Although kids are definitely programmed to learn they are also programmed for fun and adventure, words that don’t come up often enough when teaching maths or grammar to elementary age kids.
I often read comments from desperate parents whose children just refuse to do the work set out for them at home. The parent’s fear is that if they don’t do the work (that ticks all the boxes of the curriculum) they will fall behind, thus ensuring their parents will indeed fail, as their critics predicted they would.
That’s a lot of pressure to put on kids.
And don’t get me started on the pressure put on parents by friends, relatives and the general public, anyone who is an arm chair critic, with no more expertise in the subject of home education than the average two year old. If you are a nay sayer, remember to check yourself if you feel the desire to voice your opinion on anything, let alone how another person parents their child: does it come from a good place or from your own fears
But that’s another post.
If you are finding that your children don’t want to do the work you’ve set out for them, try to think about it from their point of view. If you were them, with no commitments, no fear (of the future, of failure, of consequences) would you want to sit and do pages of a math book or would you rather be outside building a cubby in your favourite tree? If a child is failing at school, should we look at the way they’ve been taught or is it the child’s fault? What works for one doesn’t automatically work for all, one of the major failings of the idea of children learning en masse in the first place.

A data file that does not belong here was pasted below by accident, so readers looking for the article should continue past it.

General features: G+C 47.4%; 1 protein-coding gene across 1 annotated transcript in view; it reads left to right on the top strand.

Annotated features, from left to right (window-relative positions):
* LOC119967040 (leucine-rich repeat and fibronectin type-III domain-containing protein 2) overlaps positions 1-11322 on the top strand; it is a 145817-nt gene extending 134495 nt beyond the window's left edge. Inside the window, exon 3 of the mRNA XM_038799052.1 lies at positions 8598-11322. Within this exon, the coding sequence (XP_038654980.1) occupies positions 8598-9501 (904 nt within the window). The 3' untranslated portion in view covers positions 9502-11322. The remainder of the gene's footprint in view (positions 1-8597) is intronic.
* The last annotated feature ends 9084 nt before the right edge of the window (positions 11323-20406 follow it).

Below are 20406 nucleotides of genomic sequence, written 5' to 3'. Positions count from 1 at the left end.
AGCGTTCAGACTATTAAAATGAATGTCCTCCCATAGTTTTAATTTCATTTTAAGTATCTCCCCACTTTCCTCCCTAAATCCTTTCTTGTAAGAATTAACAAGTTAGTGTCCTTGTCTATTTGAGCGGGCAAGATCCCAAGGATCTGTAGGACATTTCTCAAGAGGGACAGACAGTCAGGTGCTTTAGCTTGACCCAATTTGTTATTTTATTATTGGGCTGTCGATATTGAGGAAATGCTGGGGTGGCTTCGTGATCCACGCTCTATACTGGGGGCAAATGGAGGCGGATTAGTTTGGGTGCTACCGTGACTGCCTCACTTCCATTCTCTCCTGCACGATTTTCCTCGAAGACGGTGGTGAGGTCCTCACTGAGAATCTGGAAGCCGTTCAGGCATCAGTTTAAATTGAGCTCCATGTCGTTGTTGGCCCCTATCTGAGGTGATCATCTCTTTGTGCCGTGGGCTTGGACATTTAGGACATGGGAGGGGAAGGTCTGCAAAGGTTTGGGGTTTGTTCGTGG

If my girls are not relating to what I’m doing with them, I try to find different ways to teach that don’t necessarily look like ‘school’ to them. Everyone knows most kids love to cook and help out in the kitchen. Baking teaches kids loads about fractions, capacity, measurement, addition, subtraction, multiplication, division, health, society, science, reading and I could go on. You baked nanna’s old recipe from her homeland and just knocked off a heap of outcomes in one afternoon. More fun than a text book? I think so.
This is just one example. Sounds too simple? Simple works. Don’t complicate it with unnecessary pressure on yourself, or your child. Go outside and play in the tree with them. Some of the best learning happens when you engage with your child and stop talking ‘at’ them. Most of all, ignore the critics. Other people’s reactions are always about them, rarely about you, don’t take it on. If you do, you will lose yourself to them and your child could suffer as a result.
I proved the ‘simple’ theory recently when I decided to stop trying to get my girls to write on demand because that’s what they are supposed to be doing according to the Australian curriculum. As soon as we took the pressure off they picked up their pencils and started to write. I haven’t been able to stop them since. The best part is they aren’t doing it, (and I’m not making them,) because of the curriculum, but despite it. All I did was ask Miss 8 to write without consideration to punctuation, spelling or neatness with a timer set for 5 minutes. 15 minutes later she was still resetting the timer. My 5 year old wanted to join in so she’s now writing long stories too. By the way, Miss 8 is very neat, and punctuation and spelling didn’t suffer. Interesting when you take the pressure off.
So if what you’re doing isn’t working, don’t get upset with the child, you’ll just add fuel to the fire. First, take a look at yourself. What pressure are you putting there that is contributing to the behaviour? What is your fear based on? If you were him/her, what would work better?
Most importantly, block your ears to those that want to undermine you. If they aren’t trying to help, you don’t need to listen.
Listen to your heart and stop putting pressure on yourself.